Competitive auctions have resulted in 27 renewable energy projects winning subsidies under Contracts for Difference (CfDs), of which five are waste-related.
In the first allocation round there were three awards to advanced conversion technologies (ACT) or gasification and two for energy-from-waste (EfW) projects with combined heat and power (CHP):
- BHEG Walsall – ACT 26MW
- Energy Works (Hull) – ACT 25MW
- Enviroparks Hirwaun Generation Site – ACT 11MW
- Wren Power and Pulp – EfW with CHP 49.75MW
- K3 CHP Facility – EfW with CHP 45MW (pictured above)
Combined the waste-related projects will power 171,000 homes.
However, the Department for Energy and Climate Change (Decc) said: “All technologies apart from EfW cleared significantly below the maximum prices per megawatt hour (MWh), known as strike prices, showing that competition has delivered better value for consumers.”
Wheelabrator UK’s 550,000 tonne capacity K3 CHP facility, one of the successful projects, will not only provide power to the grid, but will also “supply large volumes of steam” to the DS Smith paper mill at Kemsley in Kent, according to business development director Paul Green.
The Renewable Energy Association (REA) welcomed the auctions being delivered on time, but said they needed to be more frequent.
REA chief executive Nina Skorupska said: “We have longstanding concerns regarding the CfD policy and are engaging with the Government on these in the lead-up to future allocation rounds.
“Today’s results show many of these concerns are still valid, for example regarding emerging technologies. That said, it is positive that a wider spread of technologies than anticipated was awarded contracts.”
Skorupska was also concerned that more budget was allocated to higher cost renewables than to the cheapest.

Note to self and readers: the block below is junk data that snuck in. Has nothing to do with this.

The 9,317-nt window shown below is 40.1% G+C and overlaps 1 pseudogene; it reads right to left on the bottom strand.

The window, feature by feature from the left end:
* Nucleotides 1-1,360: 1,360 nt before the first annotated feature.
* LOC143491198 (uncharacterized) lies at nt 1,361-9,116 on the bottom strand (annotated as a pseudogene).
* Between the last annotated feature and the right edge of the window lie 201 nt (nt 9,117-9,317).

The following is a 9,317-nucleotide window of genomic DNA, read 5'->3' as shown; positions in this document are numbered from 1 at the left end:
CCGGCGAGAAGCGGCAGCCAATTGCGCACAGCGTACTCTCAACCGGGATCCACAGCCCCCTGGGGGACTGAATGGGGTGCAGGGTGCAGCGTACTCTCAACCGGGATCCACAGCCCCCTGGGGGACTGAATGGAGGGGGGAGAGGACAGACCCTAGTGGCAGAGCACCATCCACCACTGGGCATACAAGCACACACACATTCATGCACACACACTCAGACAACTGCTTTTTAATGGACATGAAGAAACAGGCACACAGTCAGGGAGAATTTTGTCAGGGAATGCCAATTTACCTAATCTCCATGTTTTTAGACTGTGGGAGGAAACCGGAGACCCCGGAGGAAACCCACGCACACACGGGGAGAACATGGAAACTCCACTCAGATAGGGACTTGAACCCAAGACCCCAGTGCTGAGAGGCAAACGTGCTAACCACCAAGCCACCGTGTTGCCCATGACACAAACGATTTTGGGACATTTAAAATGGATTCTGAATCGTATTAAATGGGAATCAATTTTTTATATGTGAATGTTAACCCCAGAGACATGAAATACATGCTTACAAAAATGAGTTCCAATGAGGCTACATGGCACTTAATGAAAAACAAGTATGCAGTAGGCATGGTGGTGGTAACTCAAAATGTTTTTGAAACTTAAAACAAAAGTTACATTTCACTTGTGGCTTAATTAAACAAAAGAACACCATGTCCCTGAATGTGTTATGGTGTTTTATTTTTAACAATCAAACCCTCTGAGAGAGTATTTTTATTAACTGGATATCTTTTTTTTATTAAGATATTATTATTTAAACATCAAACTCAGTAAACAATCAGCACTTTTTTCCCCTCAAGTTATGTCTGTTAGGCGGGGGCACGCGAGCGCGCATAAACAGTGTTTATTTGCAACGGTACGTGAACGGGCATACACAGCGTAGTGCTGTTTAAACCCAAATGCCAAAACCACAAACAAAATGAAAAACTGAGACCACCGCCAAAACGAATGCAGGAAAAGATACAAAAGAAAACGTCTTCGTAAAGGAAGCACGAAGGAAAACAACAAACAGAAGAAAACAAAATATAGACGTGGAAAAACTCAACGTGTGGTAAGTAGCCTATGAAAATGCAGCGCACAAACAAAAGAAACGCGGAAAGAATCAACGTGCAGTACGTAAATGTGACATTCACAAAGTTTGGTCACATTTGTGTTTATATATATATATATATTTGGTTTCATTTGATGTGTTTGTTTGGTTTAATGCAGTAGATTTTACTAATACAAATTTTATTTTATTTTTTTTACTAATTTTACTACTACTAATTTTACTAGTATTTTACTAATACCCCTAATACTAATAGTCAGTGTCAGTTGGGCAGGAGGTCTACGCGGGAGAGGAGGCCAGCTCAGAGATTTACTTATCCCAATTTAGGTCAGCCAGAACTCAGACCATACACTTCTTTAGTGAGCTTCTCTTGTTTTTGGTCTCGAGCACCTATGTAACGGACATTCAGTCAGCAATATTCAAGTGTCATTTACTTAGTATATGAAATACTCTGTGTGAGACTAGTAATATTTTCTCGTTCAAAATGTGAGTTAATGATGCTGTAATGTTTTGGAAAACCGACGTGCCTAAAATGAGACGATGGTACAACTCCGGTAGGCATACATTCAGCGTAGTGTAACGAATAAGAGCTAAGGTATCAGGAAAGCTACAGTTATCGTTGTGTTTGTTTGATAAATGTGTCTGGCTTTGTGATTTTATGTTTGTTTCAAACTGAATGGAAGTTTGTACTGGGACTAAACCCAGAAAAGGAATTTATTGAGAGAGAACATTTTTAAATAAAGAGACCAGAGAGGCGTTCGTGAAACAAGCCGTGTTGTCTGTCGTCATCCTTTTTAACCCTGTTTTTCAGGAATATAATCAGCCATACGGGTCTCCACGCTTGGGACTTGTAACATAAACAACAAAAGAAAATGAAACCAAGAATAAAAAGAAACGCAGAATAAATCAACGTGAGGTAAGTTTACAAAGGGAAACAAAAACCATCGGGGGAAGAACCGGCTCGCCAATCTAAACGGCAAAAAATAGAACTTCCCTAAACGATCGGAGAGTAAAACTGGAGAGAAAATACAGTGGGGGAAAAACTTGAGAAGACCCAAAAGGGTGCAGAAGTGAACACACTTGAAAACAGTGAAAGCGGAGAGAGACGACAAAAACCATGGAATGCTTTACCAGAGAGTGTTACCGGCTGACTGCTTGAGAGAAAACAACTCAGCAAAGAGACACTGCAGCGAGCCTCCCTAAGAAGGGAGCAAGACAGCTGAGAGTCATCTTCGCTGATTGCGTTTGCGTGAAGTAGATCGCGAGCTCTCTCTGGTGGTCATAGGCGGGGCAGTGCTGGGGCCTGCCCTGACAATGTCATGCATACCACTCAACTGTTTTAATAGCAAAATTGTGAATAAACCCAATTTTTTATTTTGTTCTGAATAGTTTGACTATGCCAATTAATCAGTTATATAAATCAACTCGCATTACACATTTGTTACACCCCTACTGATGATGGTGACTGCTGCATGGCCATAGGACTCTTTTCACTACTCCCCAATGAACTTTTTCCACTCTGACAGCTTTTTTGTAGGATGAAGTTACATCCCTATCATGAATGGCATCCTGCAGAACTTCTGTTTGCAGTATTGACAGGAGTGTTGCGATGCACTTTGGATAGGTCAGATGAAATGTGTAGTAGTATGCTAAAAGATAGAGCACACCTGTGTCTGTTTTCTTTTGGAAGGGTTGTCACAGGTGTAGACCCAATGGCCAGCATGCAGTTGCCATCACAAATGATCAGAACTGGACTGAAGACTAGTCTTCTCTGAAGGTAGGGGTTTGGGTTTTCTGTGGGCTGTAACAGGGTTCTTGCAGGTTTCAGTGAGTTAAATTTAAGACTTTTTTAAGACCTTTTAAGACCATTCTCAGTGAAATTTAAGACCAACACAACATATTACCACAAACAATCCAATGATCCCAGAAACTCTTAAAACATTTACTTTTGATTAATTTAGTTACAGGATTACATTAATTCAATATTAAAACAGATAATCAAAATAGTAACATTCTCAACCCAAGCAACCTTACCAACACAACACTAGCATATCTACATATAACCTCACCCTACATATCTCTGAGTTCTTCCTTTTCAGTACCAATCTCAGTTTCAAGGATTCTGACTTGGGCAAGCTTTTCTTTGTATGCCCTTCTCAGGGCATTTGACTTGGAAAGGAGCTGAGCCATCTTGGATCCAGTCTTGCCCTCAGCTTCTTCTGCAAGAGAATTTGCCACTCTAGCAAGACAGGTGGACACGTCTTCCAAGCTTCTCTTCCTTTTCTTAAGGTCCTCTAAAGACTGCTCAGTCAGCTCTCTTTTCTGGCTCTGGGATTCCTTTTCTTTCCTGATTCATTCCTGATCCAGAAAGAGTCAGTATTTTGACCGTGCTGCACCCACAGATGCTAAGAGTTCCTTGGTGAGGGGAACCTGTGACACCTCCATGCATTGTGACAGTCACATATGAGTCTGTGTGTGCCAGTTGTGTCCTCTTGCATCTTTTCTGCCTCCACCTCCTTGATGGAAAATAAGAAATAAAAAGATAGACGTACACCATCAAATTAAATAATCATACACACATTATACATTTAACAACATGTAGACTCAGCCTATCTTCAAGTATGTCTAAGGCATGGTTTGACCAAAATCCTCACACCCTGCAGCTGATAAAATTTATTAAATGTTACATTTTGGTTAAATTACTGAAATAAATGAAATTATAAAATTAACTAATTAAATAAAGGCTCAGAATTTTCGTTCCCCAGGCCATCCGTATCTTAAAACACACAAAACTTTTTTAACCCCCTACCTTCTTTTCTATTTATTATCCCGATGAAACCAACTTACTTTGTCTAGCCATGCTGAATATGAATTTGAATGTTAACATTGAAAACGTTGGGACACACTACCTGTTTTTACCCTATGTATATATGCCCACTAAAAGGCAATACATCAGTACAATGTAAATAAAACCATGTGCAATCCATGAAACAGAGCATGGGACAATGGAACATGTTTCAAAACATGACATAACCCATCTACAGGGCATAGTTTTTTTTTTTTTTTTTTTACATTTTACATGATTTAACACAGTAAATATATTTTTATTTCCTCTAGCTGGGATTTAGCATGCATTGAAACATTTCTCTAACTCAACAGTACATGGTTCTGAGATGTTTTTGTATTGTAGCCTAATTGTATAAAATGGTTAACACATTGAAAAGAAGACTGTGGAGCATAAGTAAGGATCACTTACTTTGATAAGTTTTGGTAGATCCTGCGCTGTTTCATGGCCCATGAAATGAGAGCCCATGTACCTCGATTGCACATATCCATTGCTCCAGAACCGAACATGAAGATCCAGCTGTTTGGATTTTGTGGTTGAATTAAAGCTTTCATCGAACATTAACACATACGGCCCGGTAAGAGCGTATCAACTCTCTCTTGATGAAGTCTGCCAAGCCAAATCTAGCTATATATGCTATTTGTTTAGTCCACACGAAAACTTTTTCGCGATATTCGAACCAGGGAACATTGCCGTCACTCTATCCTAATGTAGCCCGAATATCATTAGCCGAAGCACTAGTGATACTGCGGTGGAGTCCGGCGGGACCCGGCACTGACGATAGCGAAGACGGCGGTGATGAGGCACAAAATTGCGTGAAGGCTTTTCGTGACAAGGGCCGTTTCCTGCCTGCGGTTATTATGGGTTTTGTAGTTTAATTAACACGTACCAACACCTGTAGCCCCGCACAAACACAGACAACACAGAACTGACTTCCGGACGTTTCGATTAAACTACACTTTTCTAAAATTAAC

Meanwhile there were no biomass CHP projects in the auction.
According to the Association for Decentralised Energy (ADE), under CfDs, all support for both renewable electricity and heat falls to zero if a heat customer closes, moves away or reduces demand.
Tim Rotheray, ADE director, said: “Unfortunately, the design of the scheme currently makes biomass CHP near-uninvestable.
“Today’s auction shows that the Government needs to support industrial competitiveness by improving certainty for biomass CHP schemes in future allocation rounds.”
CfDs take over fully from Renewable Obligation Certificates (ROCs) in 2017.
The budget for the next allocation round will be confirmed later this year.
Paul Green, Wheelabrator technologies’ director, business development, said: “This allocation, along with the planning consent and environmental permit, make the K3 CHP Energy Recovery Facility a very real and deliverable project. We expect construction work to begin later this year which will create hundreds of jobs and supply chain opportunities.”
- Size of facility: The plant will be able to process 550,000 tonnes per year of waste derived fuel.
- Planning and permitting: The Environment Agency awarded an Environmental Permit in 2011 and the facility was granted planning permission by Kent County Council in March 2012.
- Jobs and employment: K3 CHP will help safeguard 800 jobs at the paper mill by diversifying DS Smith’s long-term energy requirements. Construction of the facility will also create hundreds of additional jobs and dozens of operational roles at the plant.
- Construction and operational dates: Wheelabrator expects construction of the facility to start in 2015 and plant operations to begin during 2018.